Friday, April 15, 2011

News Briefs: Drug-Resistant Bacteria in Supermarkets

Emily Clark

A study published today in the journal Clinical Infectious Diseases raises cause for some alarm about the state of food safety and agriculture in the US. 47% of the meat and poultry samples that researchers tested from supermarkets contained Staphylococcus aureus bacteria, and more than half of these were resistant to at least three classes of antibiotic. Staph bacteria can cause skin infections and food poisoning, and pose a danger if meat is not cooked properly or if there is cross-contamination in the kitchen. However the exact risk that this finding poses to consumers is not fully clear yet. These bacteria aren't one of the three drug-resistant organisms that the government looks for in retail supplies of meat, and so researchers suggest that it probably should be better tracked. The FDA is the branch of authority responsible for making sure that US consumers are safe from dangerous food products. Still another concern raised is that the widespread use of antibiotics in livestock ends up causing antibiotic resistance in humans, and there is evidence that the source of these bacteria were from the animals themselves. Therefore in the long run, this may be a question not just of food quality standards but also of agricultural practices more generally.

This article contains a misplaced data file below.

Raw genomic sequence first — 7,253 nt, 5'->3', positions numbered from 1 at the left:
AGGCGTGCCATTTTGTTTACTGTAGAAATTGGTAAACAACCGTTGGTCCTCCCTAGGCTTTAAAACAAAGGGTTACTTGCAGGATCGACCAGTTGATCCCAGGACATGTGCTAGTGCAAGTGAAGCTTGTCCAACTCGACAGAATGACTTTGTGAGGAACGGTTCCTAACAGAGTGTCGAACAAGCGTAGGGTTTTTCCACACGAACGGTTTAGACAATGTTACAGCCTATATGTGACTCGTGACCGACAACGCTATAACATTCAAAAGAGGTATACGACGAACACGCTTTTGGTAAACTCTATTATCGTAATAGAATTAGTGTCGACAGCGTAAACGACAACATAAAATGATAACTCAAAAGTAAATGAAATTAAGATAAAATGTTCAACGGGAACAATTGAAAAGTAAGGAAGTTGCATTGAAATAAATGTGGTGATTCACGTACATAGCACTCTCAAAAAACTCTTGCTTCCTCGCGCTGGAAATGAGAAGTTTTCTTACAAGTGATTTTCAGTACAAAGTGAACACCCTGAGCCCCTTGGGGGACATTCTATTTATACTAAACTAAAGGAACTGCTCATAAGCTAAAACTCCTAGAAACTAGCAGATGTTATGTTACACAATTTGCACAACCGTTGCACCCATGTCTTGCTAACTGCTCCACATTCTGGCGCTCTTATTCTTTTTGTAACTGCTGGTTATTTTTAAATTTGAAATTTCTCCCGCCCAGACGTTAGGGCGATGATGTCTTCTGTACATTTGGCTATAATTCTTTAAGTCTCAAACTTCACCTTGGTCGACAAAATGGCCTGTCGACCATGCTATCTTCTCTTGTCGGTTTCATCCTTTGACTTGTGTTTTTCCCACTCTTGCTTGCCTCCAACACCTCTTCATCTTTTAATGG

Reference: Barclay, Eliza. “1 in 4 Supermarket Meat Samples Tainted with Drug-Resistant Bacteria.” Shots: NPR’s Health Blog. Web. Apr 15 2011. 
blog comments powered by Disqus

TuftScope: The Interdisciplinary Journal of Health, Ethics, and Policy

TuftScope is a student journal published biannually in conjunction with Tufts University since 2001. Funding is provided by the Tufts Community Union Senate. The opinions expressed on this weblog are solely those of the authors. The staff reserves the right to edit blog postings for clarity and to remove nonfunctional links.

  © Free Blogger Templates Autumn Leaves by 2008

Back to TOP